The 2-ounce Snickers currently sold in our NPR vending machine has 280 calories, and with the downsize it will lose about 11 percent of its size. The fun-size and the king-size bars currently range from 70 to 540 calories, which means the new 250-calorie limit spells the end of the king-size bar.

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It's All Politics
2:33 pm
Wed February 15, 2012

Why Romney's Shaggy Dog Story Won't Die

A man holds a sign during a "Dogs Against Romney" demonstration outside the 136th Westminster Kennel Club Dog Show at New York's Madison Square Garden, on Tuesday.
Shannon Stapleton Reuters/Landov

Originally published on Thu March 27, 2014 8:49 am

It's the story that continues to, well, dog Republican presidential front-runner Mitt Romney. And, according to some experts, it could jeopardize his standing with voters who care about animals. And yes, it turns out, that is not an insignificant voting bloc.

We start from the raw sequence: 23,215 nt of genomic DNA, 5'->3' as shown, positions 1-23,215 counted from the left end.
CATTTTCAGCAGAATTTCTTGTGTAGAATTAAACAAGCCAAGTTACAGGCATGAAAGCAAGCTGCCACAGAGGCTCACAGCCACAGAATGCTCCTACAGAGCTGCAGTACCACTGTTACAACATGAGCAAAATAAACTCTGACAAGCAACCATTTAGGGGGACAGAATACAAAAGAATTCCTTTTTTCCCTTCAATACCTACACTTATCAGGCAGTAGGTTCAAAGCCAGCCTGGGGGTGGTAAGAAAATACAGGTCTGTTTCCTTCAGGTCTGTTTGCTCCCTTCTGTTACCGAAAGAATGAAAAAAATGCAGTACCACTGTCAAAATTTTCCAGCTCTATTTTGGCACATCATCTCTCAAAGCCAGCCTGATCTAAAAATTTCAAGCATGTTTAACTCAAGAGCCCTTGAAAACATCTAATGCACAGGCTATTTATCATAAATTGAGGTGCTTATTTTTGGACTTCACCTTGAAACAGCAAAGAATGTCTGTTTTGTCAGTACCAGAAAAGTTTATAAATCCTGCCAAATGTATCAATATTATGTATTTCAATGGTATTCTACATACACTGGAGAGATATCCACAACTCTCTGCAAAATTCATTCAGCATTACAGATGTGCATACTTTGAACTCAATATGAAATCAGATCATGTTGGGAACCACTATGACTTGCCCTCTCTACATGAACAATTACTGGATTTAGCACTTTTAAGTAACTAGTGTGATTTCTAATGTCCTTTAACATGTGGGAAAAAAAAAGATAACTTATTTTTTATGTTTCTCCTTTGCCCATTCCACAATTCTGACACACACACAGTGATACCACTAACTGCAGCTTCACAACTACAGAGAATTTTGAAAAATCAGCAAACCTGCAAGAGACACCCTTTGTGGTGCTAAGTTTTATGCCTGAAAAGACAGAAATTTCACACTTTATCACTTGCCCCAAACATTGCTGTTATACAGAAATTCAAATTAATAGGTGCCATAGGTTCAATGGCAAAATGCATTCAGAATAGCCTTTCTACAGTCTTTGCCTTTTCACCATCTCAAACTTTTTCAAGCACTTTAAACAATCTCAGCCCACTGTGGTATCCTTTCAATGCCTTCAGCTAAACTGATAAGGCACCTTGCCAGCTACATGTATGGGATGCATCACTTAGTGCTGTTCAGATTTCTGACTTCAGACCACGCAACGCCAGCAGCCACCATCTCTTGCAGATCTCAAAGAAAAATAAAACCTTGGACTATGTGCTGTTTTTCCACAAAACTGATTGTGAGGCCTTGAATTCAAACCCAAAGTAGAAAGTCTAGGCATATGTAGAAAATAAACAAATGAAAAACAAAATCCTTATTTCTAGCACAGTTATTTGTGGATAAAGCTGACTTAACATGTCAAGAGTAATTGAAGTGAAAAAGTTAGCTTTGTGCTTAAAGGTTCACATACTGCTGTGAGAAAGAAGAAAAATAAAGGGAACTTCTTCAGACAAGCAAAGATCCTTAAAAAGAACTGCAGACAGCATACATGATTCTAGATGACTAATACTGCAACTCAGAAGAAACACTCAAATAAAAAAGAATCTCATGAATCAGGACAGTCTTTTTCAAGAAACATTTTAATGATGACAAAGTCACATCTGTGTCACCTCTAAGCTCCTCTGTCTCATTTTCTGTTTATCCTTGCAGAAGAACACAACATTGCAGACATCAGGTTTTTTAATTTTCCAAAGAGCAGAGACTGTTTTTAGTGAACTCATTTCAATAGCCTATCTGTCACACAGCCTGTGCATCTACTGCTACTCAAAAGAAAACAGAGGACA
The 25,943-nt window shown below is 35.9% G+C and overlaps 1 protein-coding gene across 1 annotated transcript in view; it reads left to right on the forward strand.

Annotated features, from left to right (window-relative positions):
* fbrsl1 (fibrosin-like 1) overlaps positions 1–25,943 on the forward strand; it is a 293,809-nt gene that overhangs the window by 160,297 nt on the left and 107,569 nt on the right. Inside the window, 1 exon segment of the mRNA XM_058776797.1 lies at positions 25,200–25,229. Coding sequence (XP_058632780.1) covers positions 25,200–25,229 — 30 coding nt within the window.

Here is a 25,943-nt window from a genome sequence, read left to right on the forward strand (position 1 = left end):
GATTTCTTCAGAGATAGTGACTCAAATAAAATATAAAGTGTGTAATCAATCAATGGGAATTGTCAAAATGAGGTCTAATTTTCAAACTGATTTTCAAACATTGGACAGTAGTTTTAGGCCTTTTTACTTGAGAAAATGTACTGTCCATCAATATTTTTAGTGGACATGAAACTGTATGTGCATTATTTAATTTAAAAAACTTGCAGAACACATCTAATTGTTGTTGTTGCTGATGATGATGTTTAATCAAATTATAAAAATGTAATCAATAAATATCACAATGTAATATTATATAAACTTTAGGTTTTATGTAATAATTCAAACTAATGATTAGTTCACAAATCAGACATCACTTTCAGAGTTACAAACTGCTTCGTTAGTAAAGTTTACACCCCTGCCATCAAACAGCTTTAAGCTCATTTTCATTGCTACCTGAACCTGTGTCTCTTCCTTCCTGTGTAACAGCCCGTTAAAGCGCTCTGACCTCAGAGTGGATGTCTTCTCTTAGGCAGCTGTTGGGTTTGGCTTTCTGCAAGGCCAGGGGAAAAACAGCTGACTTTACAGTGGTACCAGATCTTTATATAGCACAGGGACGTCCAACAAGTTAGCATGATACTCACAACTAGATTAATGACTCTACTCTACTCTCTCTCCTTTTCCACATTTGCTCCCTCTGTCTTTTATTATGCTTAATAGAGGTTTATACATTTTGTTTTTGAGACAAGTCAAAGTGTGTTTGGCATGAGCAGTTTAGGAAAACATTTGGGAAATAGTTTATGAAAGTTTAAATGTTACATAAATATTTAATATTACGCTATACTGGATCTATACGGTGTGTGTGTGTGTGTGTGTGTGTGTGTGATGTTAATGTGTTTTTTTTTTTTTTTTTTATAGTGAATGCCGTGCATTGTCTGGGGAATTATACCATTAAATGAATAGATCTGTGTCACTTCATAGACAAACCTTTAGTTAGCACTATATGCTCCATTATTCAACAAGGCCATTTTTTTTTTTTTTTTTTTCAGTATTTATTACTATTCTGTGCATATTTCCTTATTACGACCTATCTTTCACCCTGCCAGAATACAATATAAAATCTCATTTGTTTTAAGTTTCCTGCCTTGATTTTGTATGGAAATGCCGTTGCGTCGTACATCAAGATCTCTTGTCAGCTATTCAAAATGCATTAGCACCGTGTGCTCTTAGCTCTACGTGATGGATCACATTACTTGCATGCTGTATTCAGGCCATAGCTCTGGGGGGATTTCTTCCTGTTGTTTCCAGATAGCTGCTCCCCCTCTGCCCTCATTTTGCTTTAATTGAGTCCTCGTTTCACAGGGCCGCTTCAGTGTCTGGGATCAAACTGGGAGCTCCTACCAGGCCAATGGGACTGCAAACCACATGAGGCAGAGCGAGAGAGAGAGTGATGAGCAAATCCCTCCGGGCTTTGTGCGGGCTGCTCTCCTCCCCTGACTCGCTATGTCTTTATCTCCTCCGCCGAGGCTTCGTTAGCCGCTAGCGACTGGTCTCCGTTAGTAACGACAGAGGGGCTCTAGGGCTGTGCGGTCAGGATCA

The incident happened back in 1983, and it's been public since 2007. But it seems that only now a critical mass of voters is hearing it for the first time.

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The Two-Way
2:21 pm
Wed February 15, 2012

Drinking Takes Center Stage As London Prepares For Olympic Spotlight

Prime Minister David Cameron calls binge drinking "one of the scandals of our society." Here, a man drinks a pint of beer through a makeshift "Vuvuzela of Ale" in London, in a file photo from 2010.
Leon Neal AFP/Getty Images

Britain has a drinking problem. And it's not just a question of alcoholism, but how the country should grapple with what some call an ingrained tradition and others call a $4.24 billion nightmare. That's how much the National Health Service says it pays each year in alcohol-related incidents.